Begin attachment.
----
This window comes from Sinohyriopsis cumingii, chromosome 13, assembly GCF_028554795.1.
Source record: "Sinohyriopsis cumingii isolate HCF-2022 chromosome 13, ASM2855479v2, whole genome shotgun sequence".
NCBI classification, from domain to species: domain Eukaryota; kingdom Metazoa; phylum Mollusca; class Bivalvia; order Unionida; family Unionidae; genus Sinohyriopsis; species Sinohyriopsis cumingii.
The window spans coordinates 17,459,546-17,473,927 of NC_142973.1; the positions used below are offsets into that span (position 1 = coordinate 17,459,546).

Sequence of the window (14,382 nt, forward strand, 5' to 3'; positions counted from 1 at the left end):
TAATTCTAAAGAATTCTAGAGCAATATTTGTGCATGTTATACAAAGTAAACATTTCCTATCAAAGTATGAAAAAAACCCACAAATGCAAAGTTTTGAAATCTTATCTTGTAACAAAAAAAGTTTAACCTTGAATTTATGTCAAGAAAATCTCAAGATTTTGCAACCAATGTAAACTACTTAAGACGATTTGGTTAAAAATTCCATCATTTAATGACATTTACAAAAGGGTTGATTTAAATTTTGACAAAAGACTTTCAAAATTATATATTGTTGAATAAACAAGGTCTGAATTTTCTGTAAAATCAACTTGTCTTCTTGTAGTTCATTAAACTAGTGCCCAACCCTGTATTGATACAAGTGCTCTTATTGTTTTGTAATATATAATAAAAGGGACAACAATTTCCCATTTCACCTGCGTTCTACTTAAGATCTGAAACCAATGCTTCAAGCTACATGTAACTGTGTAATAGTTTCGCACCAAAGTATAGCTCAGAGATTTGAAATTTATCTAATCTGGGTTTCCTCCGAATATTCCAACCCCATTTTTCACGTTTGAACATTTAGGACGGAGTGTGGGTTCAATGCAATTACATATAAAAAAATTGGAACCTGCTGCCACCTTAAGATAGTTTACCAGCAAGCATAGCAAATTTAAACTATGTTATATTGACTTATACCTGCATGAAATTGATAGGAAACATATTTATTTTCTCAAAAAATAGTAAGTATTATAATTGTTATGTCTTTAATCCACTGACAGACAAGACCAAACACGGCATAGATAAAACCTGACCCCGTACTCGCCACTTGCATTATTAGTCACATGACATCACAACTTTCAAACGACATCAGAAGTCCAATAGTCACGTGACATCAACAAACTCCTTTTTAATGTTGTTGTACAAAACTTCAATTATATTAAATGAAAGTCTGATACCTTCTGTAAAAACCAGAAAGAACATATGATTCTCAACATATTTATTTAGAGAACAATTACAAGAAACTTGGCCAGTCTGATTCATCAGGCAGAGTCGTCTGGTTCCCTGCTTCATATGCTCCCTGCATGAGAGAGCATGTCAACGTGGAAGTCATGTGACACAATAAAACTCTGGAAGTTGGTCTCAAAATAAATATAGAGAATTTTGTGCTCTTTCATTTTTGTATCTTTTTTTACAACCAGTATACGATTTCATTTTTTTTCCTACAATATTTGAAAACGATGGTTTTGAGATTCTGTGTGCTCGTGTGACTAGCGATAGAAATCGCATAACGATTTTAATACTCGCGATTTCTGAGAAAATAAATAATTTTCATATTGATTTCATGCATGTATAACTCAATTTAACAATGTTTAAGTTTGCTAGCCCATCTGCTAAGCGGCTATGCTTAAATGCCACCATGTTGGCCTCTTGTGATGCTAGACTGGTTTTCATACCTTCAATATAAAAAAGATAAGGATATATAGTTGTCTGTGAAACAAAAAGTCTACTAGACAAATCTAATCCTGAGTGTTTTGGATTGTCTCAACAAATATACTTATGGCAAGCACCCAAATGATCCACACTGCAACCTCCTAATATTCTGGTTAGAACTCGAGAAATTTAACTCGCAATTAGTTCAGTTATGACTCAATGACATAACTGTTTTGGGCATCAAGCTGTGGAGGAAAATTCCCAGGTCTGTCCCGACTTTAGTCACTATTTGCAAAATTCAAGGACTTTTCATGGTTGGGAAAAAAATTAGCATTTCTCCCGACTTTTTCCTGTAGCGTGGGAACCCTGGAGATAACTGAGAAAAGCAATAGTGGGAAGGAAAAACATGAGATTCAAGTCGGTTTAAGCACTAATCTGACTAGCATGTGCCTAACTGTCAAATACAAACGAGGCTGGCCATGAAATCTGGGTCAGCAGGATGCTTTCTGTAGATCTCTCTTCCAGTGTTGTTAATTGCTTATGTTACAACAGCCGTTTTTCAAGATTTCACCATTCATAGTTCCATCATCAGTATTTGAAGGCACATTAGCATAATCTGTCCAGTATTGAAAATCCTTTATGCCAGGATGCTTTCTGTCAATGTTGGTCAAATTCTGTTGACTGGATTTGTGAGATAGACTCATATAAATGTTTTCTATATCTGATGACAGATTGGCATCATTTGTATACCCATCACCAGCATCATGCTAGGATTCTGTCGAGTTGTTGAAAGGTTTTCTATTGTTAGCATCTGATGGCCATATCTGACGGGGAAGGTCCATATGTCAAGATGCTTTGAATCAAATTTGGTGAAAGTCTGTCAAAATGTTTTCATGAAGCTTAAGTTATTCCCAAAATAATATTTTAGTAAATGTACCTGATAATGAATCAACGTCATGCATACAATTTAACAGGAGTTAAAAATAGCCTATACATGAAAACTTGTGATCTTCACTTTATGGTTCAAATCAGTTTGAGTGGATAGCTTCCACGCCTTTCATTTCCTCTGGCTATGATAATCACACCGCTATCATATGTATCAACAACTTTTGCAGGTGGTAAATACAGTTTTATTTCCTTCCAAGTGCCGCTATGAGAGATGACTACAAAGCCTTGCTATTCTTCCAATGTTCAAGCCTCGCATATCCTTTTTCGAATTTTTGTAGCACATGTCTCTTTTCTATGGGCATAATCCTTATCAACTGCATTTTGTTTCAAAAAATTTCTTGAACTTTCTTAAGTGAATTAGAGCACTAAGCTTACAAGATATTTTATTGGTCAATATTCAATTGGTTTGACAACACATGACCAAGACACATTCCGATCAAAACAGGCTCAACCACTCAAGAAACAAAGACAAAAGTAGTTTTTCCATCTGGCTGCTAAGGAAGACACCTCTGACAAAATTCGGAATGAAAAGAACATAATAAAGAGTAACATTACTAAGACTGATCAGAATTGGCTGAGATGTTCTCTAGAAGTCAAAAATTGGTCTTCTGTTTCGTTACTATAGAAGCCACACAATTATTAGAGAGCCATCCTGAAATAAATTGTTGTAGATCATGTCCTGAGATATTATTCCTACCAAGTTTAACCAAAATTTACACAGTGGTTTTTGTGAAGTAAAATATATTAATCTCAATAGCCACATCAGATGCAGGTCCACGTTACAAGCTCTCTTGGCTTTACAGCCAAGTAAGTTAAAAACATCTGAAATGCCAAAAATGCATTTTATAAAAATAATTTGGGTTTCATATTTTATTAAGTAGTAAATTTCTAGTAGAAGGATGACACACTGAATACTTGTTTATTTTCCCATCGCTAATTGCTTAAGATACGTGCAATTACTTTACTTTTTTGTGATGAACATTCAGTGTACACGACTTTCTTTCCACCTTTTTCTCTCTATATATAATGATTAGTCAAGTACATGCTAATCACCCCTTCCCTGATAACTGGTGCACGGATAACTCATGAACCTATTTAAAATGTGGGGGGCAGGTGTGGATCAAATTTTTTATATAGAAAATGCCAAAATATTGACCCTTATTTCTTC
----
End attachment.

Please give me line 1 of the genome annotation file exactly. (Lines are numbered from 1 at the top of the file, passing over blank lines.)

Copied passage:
This window comes from Sinohyriopsis cumingii, chromosome 13, assembly GCF_028554795.1.